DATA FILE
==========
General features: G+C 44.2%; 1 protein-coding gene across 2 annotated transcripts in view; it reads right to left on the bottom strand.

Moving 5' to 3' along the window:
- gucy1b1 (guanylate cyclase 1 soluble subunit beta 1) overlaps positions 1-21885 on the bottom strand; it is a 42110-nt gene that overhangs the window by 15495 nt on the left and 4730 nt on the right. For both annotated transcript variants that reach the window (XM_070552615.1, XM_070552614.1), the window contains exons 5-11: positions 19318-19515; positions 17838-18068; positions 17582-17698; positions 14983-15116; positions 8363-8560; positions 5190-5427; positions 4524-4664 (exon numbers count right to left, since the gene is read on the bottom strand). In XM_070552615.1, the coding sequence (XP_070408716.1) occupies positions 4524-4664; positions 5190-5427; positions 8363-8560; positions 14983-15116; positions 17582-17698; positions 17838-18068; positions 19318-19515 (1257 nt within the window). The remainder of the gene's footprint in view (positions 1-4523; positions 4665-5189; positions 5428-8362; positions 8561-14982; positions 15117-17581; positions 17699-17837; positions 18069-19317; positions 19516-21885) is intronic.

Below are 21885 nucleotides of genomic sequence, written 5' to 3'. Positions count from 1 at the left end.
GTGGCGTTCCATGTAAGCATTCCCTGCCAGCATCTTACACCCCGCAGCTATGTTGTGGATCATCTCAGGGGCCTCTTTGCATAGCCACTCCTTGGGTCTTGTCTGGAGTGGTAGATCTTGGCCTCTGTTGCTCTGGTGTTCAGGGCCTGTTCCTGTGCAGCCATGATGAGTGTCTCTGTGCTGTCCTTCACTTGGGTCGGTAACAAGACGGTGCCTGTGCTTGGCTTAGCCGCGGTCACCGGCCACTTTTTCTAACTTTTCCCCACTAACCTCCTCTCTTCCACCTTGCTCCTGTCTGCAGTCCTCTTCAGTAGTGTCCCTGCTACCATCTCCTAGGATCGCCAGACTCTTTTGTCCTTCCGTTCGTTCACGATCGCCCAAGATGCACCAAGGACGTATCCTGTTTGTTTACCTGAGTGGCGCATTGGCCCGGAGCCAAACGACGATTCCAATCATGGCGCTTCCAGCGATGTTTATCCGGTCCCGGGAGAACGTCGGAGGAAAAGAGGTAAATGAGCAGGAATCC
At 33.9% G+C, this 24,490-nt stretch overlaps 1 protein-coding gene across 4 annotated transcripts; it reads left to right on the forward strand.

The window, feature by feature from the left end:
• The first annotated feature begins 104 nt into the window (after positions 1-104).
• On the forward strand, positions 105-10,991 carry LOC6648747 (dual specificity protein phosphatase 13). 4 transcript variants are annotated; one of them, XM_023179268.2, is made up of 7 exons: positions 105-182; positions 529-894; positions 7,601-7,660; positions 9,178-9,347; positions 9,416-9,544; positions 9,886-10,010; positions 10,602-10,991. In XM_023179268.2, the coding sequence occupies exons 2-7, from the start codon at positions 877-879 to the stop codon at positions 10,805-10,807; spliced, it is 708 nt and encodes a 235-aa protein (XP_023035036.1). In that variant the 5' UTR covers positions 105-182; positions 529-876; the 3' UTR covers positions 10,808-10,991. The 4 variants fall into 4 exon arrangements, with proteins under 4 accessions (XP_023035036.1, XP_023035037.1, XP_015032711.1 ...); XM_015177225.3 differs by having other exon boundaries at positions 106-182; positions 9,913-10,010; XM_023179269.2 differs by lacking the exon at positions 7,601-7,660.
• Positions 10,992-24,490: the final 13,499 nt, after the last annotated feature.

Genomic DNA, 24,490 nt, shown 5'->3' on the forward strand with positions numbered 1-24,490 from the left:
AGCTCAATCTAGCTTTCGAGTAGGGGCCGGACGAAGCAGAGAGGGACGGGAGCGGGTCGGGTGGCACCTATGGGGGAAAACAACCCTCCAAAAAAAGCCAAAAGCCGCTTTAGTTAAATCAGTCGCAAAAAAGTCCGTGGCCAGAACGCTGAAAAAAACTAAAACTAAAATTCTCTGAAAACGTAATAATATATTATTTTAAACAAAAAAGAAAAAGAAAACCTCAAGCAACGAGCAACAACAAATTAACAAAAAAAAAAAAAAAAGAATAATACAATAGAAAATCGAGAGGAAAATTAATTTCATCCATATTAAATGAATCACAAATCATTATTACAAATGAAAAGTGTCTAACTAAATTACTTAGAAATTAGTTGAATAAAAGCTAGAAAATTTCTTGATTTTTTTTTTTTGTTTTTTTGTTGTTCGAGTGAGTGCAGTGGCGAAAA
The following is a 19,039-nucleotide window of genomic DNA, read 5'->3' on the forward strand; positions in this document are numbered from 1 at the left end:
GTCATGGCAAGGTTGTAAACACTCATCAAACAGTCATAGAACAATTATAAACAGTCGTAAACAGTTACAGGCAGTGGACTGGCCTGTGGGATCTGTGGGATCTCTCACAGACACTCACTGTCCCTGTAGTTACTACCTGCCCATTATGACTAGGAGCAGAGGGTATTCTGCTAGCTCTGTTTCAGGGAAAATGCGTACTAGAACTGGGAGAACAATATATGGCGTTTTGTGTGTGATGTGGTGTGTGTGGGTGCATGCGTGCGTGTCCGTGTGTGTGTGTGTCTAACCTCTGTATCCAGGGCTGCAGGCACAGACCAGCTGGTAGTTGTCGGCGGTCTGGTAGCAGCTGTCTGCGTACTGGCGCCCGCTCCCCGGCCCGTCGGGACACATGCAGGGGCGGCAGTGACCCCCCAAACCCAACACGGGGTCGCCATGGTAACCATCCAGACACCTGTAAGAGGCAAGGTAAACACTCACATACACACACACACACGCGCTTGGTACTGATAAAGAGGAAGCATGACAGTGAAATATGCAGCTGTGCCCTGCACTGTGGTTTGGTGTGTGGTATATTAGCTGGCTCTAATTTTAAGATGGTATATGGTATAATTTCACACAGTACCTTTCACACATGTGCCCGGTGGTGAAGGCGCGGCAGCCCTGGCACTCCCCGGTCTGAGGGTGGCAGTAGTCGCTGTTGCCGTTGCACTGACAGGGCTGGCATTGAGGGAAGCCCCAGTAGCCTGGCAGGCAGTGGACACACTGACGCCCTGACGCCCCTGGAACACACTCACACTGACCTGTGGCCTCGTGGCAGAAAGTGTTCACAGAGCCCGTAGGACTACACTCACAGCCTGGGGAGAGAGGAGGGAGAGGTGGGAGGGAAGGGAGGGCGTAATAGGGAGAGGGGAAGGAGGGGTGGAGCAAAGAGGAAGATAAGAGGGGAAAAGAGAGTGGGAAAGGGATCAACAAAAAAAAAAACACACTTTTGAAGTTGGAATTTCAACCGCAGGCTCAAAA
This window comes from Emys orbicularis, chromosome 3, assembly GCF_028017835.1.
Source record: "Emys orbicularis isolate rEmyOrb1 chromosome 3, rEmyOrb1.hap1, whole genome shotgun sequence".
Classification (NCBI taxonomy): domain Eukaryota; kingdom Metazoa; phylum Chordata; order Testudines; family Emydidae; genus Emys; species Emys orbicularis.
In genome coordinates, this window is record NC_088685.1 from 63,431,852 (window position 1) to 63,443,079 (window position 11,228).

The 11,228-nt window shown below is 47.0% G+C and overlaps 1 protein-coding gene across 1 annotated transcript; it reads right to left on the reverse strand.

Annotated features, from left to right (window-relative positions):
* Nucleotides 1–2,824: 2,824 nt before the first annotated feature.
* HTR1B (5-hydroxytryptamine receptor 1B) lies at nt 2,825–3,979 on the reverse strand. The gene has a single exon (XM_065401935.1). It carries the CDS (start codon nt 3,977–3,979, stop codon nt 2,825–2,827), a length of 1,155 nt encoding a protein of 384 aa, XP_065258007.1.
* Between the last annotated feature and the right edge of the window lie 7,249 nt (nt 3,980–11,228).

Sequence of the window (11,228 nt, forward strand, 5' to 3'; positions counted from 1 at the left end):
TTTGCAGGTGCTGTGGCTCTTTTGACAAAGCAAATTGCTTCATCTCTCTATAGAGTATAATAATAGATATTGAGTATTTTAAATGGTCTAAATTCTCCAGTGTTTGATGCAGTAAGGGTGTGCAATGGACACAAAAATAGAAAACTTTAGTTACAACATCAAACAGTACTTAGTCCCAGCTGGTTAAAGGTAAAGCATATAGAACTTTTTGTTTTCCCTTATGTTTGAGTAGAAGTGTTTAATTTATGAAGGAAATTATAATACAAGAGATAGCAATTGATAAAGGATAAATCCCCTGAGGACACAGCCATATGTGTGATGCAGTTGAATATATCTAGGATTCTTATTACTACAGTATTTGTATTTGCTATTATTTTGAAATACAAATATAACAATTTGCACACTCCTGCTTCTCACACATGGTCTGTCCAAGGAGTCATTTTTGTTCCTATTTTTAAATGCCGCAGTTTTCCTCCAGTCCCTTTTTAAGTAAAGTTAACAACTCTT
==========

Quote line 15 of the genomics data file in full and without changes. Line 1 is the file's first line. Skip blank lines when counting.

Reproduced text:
This window comes from Emys orbicularis, chromosome 3, assembly GCF_028017835.1.